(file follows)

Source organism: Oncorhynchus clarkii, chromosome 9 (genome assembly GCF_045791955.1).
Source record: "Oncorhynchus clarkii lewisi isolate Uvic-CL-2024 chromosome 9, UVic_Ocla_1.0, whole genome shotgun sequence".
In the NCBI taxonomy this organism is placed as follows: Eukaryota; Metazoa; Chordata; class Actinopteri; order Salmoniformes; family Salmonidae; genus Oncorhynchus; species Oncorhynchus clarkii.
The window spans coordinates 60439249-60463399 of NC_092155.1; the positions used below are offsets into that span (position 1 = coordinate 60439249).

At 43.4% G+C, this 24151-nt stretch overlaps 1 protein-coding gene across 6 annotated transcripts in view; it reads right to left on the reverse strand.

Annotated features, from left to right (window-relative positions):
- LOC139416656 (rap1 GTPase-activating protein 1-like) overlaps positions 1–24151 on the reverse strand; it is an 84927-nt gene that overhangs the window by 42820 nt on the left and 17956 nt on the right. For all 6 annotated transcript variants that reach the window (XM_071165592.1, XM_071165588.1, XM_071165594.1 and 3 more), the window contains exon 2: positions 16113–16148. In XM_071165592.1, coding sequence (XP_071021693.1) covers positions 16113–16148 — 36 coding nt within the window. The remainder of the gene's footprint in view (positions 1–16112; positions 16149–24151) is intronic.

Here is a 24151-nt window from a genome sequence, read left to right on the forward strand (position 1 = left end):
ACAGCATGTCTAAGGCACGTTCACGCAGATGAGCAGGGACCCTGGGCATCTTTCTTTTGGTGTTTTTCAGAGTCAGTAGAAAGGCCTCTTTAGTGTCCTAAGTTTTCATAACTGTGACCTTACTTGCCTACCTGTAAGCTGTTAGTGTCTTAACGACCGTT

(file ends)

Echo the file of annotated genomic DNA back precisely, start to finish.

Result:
Source organism: Oncorhynchus clarkii, chromosome 9 (genome assembly GCF_045791955.1).
Source record: "Oncorhynchus clarkii lewisi isolate Uvic-CL-2024 chromosome 9, UVic_Ocla_1.0, whole genome shotgun sequence".
In the NCBI taxonomy this organism is placed as follows: Eukaryota; Metazoa; Chordata; class Actinopteri; order Salmoniformes; family Salmonidae; genus Oncorhynchus; species Oncorhynchus clarkii.
The window spans coordinates 60439249-60463399 of NC_092155.1; the positions used below are offsets into that span (position 1 = coordinate 60439249).

At 43.4% G+C, this 24151-nt stretch overlaps 1 protein-coding gene across 6 annotated transcripts in view; it reads right to left on the reverse strand.

Annotated features, from left to right (window-relative positions):
- LOC139416656 (rap1 GTPase-activating protein 1-like) overlaps positions 1–24151 on the reverse strand; it is an 84927-nt gene that overhangs the window by 42820 nt on the left and 17956 nt on the right. For all 6 annotated transcript variants that reach the window (XM_071165592.1, XM_071165588.1, XM_071165594.1 and 3 more), the window contains exon 2: positions 16113–16148. In XM_071165592.1, coding sequence (XP_071021693.1) covers positions 16113–16148 — 36 coding nt within the window. The remainder of the gene's footprint in view (positions 1–16112; positions 16149–24151) is intronic.

Here is a 24151-nt window from a genome sequence, read left to right on the forward strand (position 1 = left end):
ACAGCATGTCTAAGGCACGTTCACGCAGATGAGCAGGGACCCTGGGCATCTTTCTTTTGGTGTTTTTCAGAGTCAGTAGAAAGGCCTCTTTAGTGTCCTAAGTTTTCATAACTGTGACCTTACTTGCCTACCTGTAAGCTGTTAGTGTCTTAACGACCGTT